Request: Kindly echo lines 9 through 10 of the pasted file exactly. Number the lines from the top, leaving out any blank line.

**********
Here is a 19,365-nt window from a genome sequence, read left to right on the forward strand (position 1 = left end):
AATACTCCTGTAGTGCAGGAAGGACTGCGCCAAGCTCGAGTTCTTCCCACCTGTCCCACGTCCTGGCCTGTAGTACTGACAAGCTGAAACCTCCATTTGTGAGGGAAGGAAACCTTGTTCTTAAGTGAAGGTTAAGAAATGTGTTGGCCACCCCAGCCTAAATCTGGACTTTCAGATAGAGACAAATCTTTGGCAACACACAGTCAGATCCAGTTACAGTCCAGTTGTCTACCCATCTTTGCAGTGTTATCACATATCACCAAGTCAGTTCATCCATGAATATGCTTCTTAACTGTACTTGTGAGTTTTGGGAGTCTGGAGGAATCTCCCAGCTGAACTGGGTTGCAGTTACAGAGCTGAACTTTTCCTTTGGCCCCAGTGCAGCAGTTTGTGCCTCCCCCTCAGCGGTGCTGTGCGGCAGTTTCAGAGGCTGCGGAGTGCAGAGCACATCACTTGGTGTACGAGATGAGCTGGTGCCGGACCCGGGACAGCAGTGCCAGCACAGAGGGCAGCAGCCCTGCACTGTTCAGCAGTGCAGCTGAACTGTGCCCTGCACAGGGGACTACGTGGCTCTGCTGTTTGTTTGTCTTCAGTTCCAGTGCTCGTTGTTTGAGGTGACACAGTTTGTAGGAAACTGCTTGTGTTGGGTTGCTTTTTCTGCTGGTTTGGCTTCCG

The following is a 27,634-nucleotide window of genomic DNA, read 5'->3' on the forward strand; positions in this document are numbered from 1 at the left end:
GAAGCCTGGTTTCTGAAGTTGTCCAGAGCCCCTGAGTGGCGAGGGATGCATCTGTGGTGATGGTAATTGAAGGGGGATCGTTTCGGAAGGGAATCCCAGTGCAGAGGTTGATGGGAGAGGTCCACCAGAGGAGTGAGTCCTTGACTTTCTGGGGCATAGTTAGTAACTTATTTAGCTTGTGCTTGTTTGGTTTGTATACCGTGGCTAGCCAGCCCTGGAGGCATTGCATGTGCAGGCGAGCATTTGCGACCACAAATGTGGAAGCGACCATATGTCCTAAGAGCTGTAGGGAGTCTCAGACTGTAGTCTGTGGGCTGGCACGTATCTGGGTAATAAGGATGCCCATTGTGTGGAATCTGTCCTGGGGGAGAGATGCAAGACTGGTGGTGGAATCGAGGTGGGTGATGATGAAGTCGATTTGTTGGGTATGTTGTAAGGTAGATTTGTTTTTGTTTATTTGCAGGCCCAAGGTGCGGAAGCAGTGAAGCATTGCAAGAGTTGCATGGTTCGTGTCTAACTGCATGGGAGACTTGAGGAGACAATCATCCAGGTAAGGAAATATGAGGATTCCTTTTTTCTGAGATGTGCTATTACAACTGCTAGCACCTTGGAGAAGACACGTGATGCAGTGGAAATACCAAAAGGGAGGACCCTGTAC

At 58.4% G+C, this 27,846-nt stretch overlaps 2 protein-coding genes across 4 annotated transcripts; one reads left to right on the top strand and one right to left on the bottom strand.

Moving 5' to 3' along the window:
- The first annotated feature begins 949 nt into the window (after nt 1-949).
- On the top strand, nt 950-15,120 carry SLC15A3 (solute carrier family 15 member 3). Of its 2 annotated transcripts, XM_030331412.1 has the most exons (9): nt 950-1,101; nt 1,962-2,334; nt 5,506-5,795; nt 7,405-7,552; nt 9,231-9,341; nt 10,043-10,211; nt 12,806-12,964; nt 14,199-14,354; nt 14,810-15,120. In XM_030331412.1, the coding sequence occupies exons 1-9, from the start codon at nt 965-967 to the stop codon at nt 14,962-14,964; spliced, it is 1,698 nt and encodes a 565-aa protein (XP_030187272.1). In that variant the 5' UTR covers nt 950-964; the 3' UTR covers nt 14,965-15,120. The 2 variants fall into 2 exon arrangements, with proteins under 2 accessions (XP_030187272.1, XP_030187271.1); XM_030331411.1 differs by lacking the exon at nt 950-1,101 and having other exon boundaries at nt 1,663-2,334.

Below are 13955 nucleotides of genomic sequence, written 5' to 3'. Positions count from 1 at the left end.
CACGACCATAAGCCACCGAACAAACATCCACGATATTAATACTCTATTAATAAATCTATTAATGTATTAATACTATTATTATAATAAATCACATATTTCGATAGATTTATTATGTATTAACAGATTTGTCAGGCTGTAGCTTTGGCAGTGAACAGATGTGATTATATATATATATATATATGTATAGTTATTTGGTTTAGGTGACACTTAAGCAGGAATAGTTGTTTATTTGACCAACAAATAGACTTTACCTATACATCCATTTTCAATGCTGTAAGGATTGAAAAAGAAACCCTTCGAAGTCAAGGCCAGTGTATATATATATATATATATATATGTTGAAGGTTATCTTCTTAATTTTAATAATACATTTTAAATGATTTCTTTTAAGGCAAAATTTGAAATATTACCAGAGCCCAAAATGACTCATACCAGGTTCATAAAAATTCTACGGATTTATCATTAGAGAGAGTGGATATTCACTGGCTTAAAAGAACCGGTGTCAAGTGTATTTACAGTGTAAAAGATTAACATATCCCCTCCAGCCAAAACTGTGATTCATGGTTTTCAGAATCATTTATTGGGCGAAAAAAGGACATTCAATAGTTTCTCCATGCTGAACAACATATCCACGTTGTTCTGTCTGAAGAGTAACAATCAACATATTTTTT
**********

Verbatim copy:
Below are 13955 nucleotides of genomic sequence, written 5' to 3'. Positions count from 1 at the left end.
CACGACCATAAGCCACCGAACAAACATCCACGATATTAATACTCTATTAATAAATCTATTAATGTATTAATACTATTATTATAATAAATCACATATTTCGATAGATTTATTATGTATTAACAGATTTGTCAGGCTGTAGCTTTGGCAGTGAACAGATGTGATTATATATATATATATATATGTATAGTTATTTGGTTTAGGTGACACTTAAGCAGGAATAGTTGTTTATTTGACCAACAAATAGACTTTACCTATACATCCATTTTCAATGCTGTAAGGATTGAAAAAGAAACCCTTCGAAGTCAAGGCCAGTGTATATATATATATATATATATATGTTGAAGGTTATCTTCTTAATTTTAATAATACATTTTAAATGATTTCTTTTAAGGCAAAATTTGAAATATTACCAGAGCCCAAAATGACTCATACCAGGTTCATAAAAATTCTACGGATTTATCATTAGAGAGAGTGGATATTCACTGGCTTAAAAGAACCGGTGTCAAGTGTATTTACAGTGTAAAAGATTAACATATCCCCTCCAGCCAAAACTGTGATTCATGGTTTTCAGAATCATTTATTGGGCGAAAAAAGGACATTCAATAGTTTCTCCATGCTGAACAACATATCCACGTTGTTCTGTCTGAAGAGTAACAATCAACATATTTTTT